Clayton Kershaw, Los Angeles (8-3, 2.93 ERA, 1.03 WHIP, 128 Ks)

    Apologies to: Hiroki Kuroda, Los Angeles (6-9, 2.90 ERA, 1.21 WHIP, 81 Ks)
    Wandy Rodriguez, Houston (6-4, 2.97 ERA, 1.29 WHIP, 73 Ks)
    Tim Stauffer, San Diego (4-5, 2.97 ERA, 1.19 WHIP, 88 Ks)
    Tim Lincecum, San Francisco (6-6, 3.04 ERA, 1.18 WHIP, 122 Ks)

    Halladay, Hamels, and Lee showed why people are calling Philadelphia the favorites, forming a Big 3 better than the Miami Heat. Karstens is having a spectacular, underappreciated year as is Zimmermann. Lohse is stepping up while Wainwright is injured and Hanson, Cain, and Kershaw continue to dominate. Kuroda has recently been dominating and Rodriguez continues to be underrated. Stauffer is having a nice year (with a lack of run support) and Lincecum's story is the same as Sabathia's (great pitcher, not as deserving as the aforementioned pitchers).

AL Closer: Mariano Rivera, New York Yankees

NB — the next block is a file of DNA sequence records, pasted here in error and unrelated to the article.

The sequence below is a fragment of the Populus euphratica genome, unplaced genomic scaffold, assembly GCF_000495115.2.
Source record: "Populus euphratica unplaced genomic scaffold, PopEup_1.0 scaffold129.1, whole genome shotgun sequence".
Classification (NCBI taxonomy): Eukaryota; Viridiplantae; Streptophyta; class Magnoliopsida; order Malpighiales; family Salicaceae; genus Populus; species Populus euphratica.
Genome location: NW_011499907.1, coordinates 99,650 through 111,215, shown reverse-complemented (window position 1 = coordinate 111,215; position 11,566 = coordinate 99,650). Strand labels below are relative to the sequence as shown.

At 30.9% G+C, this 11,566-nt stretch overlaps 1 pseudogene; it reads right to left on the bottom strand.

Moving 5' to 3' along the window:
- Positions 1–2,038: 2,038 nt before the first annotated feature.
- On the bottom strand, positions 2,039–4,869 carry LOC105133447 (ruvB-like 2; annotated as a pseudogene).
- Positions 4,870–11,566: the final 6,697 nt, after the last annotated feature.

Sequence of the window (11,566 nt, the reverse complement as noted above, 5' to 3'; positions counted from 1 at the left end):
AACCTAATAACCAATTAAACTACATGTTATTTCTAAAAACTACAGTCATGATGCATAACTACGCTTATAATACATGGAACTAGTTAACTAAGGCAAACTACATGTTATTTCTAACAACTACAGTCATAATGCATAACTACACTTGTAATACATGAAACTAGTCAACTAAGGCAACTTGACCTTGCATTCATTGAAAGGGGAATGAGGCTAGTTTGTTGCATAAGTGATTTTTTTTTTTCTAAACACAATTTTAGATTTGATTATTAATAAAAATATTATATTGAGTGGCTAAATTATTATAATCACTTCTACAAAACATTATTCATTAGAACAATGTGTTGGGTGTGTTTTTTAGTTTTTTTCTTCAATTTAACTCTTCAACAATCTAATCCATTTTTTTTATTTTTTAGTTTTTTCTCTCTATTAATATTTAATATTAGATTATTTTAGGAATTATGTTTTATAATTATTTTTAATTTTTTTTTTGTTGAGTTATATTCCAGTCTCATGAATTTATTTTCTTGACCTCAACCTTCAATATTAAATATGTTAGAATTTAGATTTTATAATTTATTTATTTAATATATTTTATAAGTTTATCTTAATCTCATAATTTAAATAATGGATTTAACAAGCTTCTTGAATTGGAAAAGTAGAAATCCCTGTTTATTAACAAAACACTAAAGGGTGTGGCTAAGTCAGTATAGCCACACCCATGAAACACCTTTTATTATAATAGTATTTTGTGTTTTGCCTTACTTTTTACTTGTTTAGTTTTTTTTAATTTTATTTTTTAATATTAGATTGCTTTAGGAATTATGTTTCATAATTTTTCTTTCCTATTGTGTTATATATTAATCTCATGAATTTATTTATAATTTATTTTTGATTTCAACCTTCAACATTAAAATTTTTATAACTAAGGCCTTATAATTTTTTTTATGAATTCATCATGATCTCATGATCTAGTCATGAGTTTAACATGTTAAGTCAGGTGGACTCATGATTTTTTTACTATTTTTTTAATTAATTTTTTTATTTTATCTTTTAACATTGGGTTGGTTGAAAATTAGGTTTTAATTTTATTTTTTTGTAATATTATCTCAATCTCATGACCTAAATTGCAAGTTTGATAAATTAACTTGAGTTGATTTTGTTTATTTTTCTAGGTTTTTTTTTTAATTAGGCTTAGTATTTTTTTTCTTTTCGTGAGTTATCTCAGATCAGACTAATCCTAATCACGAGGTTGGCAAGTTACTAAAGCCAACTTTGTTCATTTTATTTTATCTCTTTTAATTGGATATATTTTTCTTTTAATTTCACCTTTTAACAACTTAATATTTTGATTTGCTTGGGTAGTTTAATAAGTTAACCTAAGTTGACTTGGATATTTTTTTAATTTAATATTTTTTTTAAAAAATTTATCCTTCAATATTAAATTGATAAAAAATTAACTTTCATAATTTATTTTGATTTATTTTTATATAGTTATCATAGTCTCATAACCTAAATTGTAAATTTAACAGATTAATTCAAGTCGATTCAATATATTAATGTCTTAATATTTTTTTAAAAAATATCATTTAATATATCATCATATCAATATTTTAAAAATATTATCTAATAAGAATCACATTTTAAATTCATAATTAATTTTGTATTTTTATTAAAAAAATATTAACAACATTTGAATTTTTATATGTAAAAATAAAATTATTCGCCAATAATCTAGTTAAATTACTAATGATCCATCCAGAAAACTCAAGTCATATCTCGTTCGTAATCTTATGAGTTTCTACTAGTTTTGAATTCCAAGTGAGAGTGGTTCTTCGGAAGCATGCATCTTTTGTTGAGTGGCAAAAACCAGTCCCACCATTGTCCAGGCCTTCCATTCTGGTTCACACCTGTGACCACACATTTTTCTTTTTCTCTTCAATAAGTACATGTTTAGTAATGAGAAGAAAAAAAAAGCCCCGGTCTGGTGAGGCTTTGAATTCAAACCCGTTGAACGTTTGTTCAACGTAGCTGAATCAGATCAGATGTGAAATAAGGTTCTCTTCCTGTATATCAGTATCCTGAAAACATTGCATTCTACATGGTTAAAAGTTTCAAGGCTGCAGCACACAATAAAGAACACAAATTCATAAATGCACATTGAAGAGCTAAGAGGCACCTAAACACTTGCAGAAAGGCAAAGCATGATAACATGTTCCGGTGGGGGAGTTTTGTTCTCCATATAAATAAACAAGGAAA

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    The greatest of all-time continues to do his thing, and might be able to achieve the all-time saves record this year.

    Stats: 21/24 saves, 1.69 ERA, 0.97 WHIP

    Reserve: Kyle Farnsworth, Tampa Bay (16/18 saves, 2.20 ERA, 0.89 WHIP)

    Apologies to: Chris Perez, Cleveland (19/20 saves, 2.37 ERA, 1.22 WHIP)
    Jose Valverde, Detroit (19/19 saves, 3.09 ERA, 1.34 WHIP)
    Brandon League, Seattle (21/24 saves, 3.48 ERA, 1.07 WHIP)

    Farnsworth has saved the Rays bullpen, which was decimated by departures of free agents. Perez has been reliable for Cleveland, as has League for Seattle. Valverde has yet to blow a save for Detroit.

NL Closer: Joel Hanrahan, Pittsburgh Pirates